Table 1 shows the main types of loads commonly found in stand-alone power supply systems. The following sections discuss inverters for different types of loads. Only sine wave inverters are currently available in Australia, so some of the discussion in this book that only applies to square wave inverters applies only to situations where a square wave inverter is installed and used.

What is the power factor of an independent power supply system?
Table 1 Load Type and Power Factor

[Example] A row of 36W fluorescent lighting equipment with 5 single tubes uses traditional iron core ballasts, and an AC power meter is used to measure the average active power of the load. The alternating current is measured by an ammeter, the degree of the meter is: the degree of the power meter is 243W, and the effective value of the alternating current is 2.25A.

1. Resistive load
Such loads include ovens, irons, hair dryers (appliances with heating elements), and incandescent lamps, and are the most inverter-friendly of all load types.

A power factor equal to 1 means that the apparent power is equal to the active power. The simplest load for an inverter is one whose voltage and current are in phase.

2. Inductive loads
The low power factor of this type of load means that the inverter (or generator set) must be loaded to make the apparent current in the 240V circuit larger. This is why AS4509.2 requires the inverter to be rated according to the apparent power rather than the active power, which is also the rated power value of the device.

All motors can be classified as inductive loads, including DC motors, AC/DC motors, and AC induction motors. Portable power tools and some kitchen appliances use DC motors. Such appliances can be powered by square wave and pure sine wave inverters, but additional consideration should be given to the considerable starting current of such tools, especially when they are operated at low loads. The lowest power factor of all motors is the induction motor. Induction motors for refrigerators and water pumps have the largest inrush currents at low load startup.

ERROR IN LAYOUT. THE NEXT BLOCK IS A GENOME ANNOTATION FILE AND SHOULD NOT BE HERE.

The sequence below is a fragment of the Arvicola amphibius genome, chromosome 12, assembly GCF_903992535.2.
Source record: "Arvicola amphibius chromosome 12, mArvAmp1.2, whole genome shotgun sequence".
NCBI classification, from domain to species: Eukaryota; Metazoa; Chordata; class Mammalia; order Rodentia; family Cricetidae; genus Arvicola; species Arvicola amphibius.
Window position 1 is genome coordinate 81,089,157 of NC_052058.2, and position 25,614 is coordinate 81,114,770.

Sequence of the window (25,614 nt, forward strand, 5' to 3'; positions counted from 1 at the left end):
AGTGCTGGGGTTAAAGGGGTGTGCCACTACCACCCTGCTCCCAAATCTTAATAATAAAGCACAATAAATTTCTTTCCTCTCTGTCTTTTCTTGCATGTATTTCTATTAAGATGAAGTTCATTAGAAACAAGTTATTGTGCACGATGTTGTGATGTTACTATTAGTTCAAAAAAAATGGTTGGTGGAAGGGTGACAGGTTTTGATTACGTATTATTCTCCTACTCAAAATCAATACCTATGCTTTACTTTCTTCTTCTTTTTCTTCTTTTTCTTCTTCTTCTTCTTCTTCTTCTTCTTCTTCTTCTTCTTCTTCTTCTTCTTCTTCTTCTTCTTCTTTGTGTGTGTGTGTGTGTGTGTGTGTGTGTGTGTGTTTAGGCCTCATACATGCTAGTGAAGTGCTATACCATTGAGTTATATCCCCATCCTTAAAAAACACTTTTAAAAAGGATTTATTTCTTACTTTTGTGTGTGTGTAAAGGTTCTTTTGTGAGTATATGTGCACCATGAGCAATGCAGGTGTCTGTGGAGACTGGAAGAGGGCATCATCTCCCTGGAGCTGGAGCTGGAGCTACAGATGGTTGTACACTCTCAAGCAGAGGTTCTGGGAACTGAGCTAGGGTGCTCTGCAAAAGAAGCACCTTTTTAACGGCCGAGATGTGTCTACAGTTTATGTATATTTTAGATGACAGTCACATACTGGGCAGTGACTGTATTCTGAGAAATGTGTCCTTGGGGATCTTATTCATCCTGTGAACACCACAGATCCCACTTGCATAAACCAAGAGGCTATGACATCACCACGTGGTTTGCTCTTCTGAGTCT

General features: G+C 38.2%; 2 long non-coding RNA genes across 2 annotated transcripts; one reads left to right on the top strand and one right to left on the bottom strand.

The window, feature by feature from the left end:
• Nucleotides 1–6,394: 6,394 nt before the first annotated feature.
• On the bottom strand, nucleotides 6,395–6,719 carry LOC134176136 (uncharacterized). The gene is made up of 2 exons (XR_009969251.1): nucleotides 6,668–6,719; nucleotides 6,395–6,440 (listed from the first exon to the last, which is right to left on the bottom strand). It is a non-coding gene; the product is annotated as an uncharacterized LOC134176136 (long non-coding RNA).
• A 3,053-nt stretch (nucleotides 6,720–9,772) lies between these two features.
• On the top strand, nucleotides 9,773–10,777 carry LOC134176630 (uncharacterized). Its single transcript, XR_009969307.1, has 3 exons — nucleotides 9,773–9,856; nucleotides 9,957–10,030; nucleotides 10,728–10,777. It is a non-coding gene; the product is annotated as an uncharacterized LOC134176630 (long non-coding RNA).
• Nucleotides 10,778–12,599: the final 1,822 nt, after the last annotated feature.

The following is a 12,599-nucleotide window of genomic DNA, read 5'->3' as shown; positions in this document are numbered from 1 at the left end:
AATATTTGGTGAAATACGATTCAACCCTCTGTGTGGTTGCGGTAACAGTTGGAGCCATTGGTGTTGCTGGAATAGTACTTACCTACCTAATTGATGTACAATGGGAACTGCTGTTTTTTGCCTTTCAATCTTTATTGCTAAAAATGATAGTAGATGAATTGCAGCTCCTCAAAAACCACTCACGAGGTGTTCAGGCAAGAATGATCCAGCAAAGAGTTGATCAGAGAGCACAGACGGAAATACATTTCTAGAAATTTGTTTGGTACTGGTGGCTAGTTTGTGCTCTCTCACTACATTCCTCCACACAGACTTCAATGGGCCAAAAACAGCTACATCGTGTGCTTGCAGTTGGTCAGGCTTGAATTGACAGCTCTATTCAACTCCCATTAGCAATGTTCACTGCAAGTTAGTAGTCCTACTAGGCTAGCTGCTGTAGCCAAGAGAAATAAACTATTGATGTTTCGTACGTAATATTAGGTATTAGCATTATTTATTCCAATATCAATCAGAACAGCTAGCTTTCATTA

For iron core ballast fluorescent lamps, the continuous operation rated power value can be increased by 30%~40%.

3. Inductive loads with power factor correction
From the point of view of using DC power, the configuration of reactive power compensation capacitors for inductive electrical equipment does not necessarily guarantee that the efficiency will be improved. The result of the efficiency improvement caused by the power factor correction depends on the type of inverter (such as sine wave type or corrected sine wave type, etc.) and the type of inductive load, and the specific situation should be analyzed in detail.

4. Electronic loads
This type of load type of electrical equipment cannot correct the power factor by configuring compensation capacitors, even for circuits driven by pure sine waves. The reason for the low power factor of this kind of load is completely different from that of the inductive load. When using a non-sine wave inverter for power supply, it is recommended to increase the continuous power rating of such electrical equipment by 20% during actual power consumption. ~30%.

5. High power factor electronic load
Future industries such as computers, televisions and industrial drive motors will mandate high power factors. Several local CFL manufacturers are producing high power factor products, but in terms of DC consumption, they have not shown any advantage in the modified square wave inverter power supply test.